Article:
English II H
It is often an authors perception of a novel that he is creating that shapes the main character of a literary work. The title of a book is the way he focuses all readers in to what is truly important. Like most other authors, F. Scott Fitzgerald uses a title, The Great Gatsby, to represent that some object, Gatsby, is great. You don’t find out until you begin to read this novel that Mr. Jay Gatsby, a poor man from North Dakota, is the one who considers himself “great”. Although the reader and Gatsby could argue on most morals, Gatsby is a tragic hero, only to be brought to demise by the people he considers his friends. All of the flaws along the way that affect his downfall just cause Gatsby’s fortune to reverse. Amongst everything that would have ever taken place in his life, he causes the reader to feel pity for him in the end. This western man realizes his dream, and strives to achieve it, and is willing to hurt anyone or anything in his path.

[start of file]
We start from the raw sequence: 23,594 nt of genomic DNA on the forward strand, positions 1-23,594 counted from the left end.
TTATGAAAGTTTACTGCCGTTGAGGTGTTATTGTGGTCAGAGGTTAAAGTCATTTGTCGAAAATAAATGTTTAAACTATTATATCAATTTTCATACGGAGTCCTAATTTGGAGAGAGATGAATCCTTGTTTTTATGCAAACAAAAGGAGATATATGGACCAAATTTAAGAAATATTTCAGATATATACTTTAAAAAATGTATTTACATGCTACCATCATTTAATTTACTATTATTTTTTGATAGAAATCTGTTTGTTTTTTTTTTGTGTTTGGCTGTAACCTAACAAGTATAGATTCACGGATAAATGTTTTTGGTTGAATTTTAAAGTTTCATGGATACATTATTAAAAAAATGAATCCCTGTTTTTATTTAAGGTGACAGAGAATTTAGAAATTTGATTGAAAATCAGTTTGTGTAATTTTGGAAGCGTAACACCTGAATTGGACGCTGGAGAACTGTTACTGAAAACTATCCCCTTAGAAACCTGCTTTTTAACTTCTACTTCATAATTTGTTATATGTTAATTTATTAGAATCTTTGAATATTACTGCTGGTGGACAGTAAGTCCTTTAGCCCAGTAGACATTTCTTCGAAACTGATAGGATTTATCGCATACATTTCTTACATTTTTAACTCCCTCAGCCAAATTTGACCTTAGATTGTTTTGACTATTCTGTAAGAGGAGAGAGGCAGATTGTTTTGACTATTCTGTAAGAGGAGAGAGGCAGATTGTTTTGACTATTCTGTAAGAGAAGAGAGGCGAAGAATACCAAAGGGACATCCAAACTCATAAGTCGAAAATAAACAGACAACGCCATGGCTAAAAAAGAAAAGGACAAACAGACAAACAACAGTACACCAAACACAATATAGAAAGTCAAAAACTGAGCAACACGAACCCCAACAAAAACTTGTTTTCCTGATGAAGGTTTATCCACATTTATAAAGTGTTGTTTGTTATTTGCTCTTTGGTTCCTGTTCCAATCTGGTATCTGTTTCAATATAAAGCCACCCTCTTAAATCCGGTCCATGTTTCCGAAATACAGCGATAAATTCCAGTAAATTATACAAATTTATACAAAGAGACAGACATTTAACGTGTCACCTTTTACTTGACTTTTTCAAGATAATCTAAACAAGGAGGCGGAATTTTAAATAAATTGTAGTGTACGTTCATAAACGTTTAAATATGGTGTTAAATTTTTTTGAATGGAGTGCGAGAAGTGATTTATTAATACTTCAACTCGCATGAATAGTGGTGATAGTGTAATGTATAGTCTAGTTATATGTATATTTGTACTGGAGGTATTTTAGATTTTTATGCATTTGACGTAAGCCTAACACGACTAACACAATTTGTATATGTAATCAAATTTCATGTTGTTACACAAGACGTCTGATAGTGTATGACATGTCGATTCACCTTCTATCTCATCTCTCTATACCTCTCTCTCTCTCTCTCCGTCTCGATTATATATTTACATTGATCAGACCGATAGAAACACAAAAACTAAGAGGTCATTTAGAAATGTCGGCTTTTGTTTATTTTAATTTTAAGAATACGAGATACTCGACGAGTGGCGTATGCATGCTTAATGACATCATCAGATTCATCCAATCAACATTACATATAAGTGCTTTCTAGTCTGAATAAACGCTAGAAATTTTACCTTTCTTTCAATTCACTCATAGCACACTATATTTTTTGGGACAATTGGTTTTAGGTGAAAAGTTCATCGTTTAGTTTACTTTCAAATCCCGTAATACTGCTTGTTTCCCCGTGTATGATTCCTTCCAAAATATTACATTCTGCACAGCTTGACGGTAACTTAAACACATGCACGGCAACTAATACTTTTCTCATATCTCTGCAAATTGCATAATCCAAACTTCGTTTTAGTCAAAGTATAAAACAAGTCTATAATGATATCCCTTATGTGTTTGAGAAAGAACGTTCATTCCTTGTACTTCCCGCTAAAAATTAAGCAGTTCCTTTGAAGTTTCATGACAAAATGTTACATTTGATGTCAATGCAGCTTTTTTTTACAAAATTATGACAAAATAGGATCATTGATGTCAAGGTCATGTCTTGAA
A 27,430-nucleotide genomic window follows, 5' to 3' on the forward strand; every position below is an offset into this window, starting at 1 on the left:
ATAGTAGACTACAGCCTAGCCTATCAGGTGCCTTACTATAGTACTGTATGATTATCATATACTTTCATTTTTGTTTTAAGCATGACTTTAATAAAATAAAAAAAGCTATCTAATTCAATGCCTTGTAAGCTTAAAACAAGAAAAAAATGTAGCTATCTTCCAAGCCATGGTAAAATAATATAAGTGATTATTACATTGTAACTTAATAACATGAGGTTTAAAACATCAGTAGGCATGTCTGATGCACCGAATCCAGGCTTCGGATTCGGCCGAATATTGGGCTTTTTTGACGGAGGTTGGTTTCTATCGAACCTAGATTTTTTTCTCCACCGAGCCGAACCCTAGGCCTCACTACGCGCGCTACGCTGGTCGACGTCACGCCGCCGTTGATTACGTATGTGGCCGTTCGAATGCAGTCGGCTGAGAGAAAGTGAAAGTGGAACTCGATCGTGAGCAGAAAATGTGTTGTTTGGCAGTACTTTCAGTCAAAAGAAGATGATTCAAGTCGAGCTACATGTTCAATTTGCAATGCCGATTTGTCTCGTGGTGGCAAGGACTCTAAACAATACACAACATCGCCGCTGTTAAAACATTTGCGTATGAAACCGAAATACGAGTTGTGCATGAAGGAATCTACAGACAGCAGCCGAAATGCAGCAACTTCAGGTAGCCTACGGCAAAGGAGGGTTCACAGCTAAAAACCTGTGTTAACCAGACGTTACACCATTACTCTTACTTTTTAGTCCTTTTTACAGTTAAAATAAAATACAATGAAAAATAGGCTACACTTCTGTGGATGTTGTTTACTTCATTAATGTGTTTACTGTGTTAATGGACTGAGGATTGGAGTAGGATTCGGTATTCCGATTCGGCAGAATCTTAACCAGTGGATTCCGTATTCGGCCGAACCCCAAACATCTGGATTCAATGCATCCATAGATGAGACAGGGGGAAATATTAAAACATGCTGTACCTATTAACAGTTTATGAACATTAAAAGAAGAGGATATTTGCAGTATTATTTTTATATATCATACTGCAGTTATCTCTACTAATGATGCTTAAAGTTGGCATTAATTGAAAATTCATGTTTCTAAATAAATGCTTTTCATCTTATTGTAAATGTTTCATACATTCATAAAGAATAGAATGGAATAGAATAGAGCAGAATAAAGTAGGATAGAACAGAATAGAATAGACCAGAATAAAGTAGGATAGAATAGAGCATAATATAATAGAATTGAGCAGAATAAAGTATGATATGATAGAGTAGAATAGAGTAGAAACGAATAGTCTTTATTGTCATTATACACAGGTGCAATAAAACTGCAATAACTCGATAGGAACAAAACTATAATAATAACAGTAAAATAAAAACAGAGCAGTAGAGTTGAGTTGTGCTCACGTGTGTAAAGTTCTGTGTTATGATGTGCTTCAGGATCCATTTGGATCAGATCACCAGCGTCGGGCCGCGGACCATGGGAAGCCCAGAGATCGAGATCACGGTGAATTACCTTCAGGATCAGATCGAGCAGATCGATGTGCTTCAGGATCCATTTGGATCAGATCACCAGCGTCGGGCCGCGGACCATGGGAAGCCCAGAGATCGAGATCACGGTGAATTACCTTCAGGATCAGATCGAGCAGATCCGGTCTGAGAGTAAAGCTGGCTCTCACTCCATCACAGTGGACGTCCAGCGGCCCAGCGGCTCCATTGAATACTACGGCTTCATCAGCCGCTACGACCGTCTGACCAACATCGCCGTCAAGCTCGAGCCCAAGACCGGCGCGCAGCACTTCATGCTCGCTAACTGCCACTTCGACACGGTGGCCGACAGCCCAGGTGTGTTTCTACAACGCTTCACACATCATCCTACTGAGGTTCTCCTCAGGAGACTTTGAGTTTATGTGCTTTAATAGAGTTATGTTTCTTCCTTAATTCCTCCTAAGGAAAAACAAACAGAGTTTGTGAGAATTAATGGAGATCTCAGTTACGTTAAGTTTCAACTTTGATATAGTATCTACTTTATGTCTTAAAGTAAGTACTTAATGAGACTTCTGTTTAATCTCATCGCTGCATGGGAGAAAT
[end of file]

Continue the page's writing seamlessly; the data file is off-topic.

Aristotle, an ancient Greek philosopher, believes that a tragic hero is a noble man that has a quality that most others don’t have. Hamartia is the tragic flaw that at some point, leads to the down fall of the protagonist. Jay Gatsby’s tragic flaw is one that encompasses his whole life. Gatsby had extreme animosity towards the lifestyle he lived before moving to West Egg. He just couldn’t handle being poor, or having to work for his money. When Gatsby enlisted in the army and was sent to Louisville, he met Daisy Buchanan, a rich girl, he instantly fell in love with her and the extravagant lifestyle that she lived. At this point, Gatsby had to make up a story that made Daisy want him, or this relationship was never going to happen. Immediately after Gatsby told this “little white lie”, he was shipped off to the war, only to return and get word that Daisy had married another man, only making Gatsby want her even more.